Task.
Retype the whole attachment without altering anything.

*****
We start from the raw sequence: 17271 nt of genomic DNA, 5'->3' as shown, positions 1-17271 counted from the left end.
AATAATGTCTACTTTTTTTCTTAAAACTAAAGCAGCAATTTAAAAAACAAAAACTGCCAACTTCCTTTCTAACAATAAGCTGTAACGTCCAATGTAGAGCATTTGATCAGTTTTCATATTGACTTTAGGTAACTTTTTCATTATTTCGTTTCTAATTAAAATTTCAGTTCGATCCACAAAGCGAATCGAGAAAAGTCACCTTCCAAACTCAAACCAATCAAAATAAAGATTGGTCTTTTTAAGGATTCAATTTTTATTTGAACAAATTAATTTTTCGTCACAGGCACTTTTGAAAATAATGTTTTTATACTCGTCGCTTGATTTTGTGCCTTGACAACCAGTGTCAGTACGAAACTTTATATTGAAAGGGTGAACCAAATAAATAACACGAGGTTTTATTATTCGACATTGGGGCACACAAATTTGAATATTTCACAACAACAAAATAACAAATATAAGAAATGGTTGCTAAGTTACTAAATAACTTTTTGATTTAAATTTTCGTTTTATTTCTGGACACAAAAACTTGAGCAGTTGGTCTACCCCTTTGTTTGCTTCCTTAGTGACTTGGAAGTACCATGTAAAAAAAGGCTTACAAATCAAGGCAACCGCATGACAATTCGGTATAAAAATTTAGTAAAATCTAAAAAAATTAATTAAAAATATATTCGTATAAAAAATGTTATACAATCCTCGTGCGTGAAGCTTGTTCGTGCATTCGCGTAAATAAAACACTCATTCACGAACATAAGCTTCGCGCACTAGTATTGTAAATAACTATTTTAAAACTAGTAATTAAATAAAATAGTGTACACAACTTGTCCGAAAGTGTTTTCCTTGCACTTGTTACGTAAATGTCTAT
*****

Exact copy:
We start from the raw sequence: 17271 nt of genomic DNA, 5'->3' as shown, positions 1-17271 counted from the left end.
AATAATGTCTACTTTTTTTCTTAAAACTAAAGCAGCAATTTAAAAAACAAAAACTGCCAACTTCCTTTCTAACAATAAGCTGTAACGTCCAATGTAGAGCATTTGATCAGTTTTCATATTGACTTTAGGTAACTTTTTCATTATTTCGTTTCTAATTAAAATTTCAGTTCGATCCACAAAGCGAATCGAGAAAAGTCACCTTCCAAACTCAAACCAATCAAAATAAAGATTGGTCTTTTTAAGGATTCAATTTTTATTTGAACAAATTAATTTTTCGTCACAGGCACTTTTGAAAATAATGTTTTTATACTCGTCGCTTGATTTTGTGCCTTGACAACCAGTGTCAGTACGAAACTTTATATTGAAAGGGTGAACCAAATAAATAACACGAGGTTTTATTATTCGACATTGGGGCACACAAATTTGAATATTTCACAACAACAAAATAACAAATATAAGAAATGGTTGCTAAGTTACTAAATAACTTTTTGATTTAAATTTTCGTTTTATTTCTGGACACAAAAACTTGAGCAGTTGGTCTACCCCTTTGTTTGCTTCCTTAGTGACTTGGAAGTACCATGTAAAAAAAGGCTTACAAATCAAGGCAACCGCATGACAATTCGGTATAAAAATTTAGTAAAATCTAAAAAAATTAATTAAAAATATATTCGTATAAAAAATGTTATACAATCCTCGTGCGTGAAGCTTGTTCGTGCATTCGCGTAAATAAAACACTCATTCACGAACATAAGCTTCGCGCACTAGTATTGTAAATAACTATTTTAAAACTAGTAATTAAATAAAATAGTGTACACAACTTGTCCGAAAGTGTTTTCCTTGCACTTGTTACGTAAATGTCTAT